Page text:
Brits murdered and thrown to crocodiles after looking for seeds in South Africa

A British couple was brutally murdered by a ruthless gang as they searched a remote South African nature reserve for rare seeds, a court heard.

Respected botanists Rachel Saunders, 63, and Rod Saunders, 74, were kidnapped and beaten to death in the Ngoye Forest Reserve.

They had their bodies thrown into a crocodile-infested river in February 2018.

The pair, who were married for 30 years, were scouring wild mountains and forests for their business Silverhill Seeds, based in Cape Town.

Their decomposed bodies were discovered by fishermen days after they were killed – but they were not identified until April.

Police arrested four people, three of whom were charged with murder, kidnap, robbery and theft.

Sayefundeen Aslam Del Vecchio, 39, his wife Bibi Fatima Patel, 28, and their lodger at the time Mussa Ahmad Jackson, 35, have denied all charges at Durban High Court.

A fourth suspect, who was found to have bought the cellphones belonging to the couple and was not involved in the murders, was given a suspended sentence in exchange for vital evidence.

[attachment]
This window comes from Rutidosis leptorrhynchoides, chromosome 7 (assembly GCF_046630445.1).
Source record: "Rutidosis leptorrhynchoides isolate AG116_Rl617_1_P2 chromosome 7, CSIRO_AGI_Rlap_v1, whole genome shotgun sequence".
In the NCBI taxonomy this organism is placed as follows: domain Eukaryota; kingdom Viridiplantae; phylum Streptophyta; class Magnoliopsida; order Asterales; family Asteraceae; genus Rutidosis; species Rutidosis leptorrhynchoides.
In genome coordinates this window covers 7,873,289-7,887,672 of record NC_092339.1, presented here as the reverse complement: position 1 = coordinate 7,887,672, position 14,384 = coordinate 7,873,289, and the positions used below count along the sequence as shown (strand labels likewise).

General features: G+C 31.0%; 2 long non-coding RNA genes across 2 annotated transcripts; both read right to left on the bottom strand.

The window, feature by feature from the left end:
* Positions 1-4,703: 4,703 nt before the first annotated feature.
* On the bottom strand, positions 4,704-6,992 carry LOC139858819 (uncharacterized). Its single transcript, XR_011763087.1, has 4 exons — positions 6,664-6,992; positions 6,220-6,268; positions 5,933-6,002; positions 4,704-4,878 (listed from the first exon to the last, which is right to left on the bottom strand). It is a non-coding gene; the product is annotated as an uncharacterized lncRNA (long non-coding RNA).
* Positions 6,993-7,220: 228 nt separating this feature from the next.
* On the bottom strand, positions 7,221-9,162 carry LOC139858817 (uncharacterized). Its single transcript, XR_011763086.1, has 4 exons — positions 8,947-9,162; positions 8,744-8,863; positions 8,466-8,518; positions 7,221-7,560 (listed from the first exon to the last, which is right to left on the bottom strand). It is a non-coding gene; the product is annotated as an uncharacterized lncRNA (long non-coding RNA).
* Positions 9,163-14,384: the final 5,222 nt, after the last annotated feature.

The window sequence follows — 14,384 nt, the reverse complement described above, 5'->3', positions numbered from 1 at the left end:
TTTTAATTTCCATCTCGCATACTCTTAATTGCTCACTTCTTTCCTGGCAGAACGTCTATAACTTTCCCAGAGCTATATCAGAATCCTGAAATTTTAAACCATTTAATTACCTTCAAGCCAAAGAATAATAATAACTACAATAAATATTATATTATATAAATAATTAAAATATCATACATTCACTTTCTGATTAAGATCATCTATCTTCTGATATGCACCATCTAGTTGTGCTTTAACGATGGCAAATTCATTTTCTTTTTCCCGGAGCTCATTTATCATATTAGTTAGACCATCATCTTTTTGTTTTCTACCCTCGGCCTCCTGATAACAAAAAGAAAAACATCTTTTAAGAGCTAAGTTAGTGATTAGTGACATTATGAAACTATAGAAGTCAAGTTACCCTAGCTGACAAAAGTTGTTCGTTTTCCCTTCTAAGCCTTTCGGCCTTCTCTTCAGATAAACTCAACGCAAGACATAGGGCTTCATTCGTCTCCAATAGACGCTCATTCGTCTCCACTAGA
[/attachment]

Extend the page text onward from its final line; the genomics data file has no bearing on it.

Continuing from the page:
Messages recovered from the phones of the three suspects have sparked fears the group were members of terrorist group ISIS.

One message, sent a day before the kidnapping, allegedly discussed how they must ‘kill the kuffar (non-believer) and abduct their alias, destroy infrastructure and put fear in the heart of the kuffar’.

On the day of the couple’s deaths, Del Vecchio is said to have sent a message to his wife and his then-lodger saying there was an elderly couple in the forest and that it is a good ‘hunt’ and he has the ‘target’.

Del Vecchio also allegedly sent the following message to an unknown person: ‘It is very important the body of the victims is never found. It remains a missing person case.’

The court heard that in the days before their deaths, the botanists met with a BBC TV documentary crew to be interviewed by presenter Nick Bailey for an episode of Gardeners World.

A selfie taken by Mr Bailey and posted on his Twitter account is believed to be one of the last pictures of the couple alive.

Days later they said they were heading for the Ngoye Forest Reserve 90 miles north of Durban but were never heard from again.

The court was told: ‘Around February 10 the investigating officer received information that Rodney Saunders and his wife Dr Rachel Saunders from Cape Town had been kidnapped in the Kwa-Zulu Natal region.’

On February 15, 2018, Sayefundeen Aslam Del Vecchio, 39, and his wife Bibi Fatima Patel, 28, were both arrested at their home in Endlovini which is just 30 miles from where the Saunders vanished.

Mr Saunder’s Land Cruiser was recovered on February 19 with a large amount of blood in the cargo area which was later confirmed to belong to Dr Saunders.

The trial continues.

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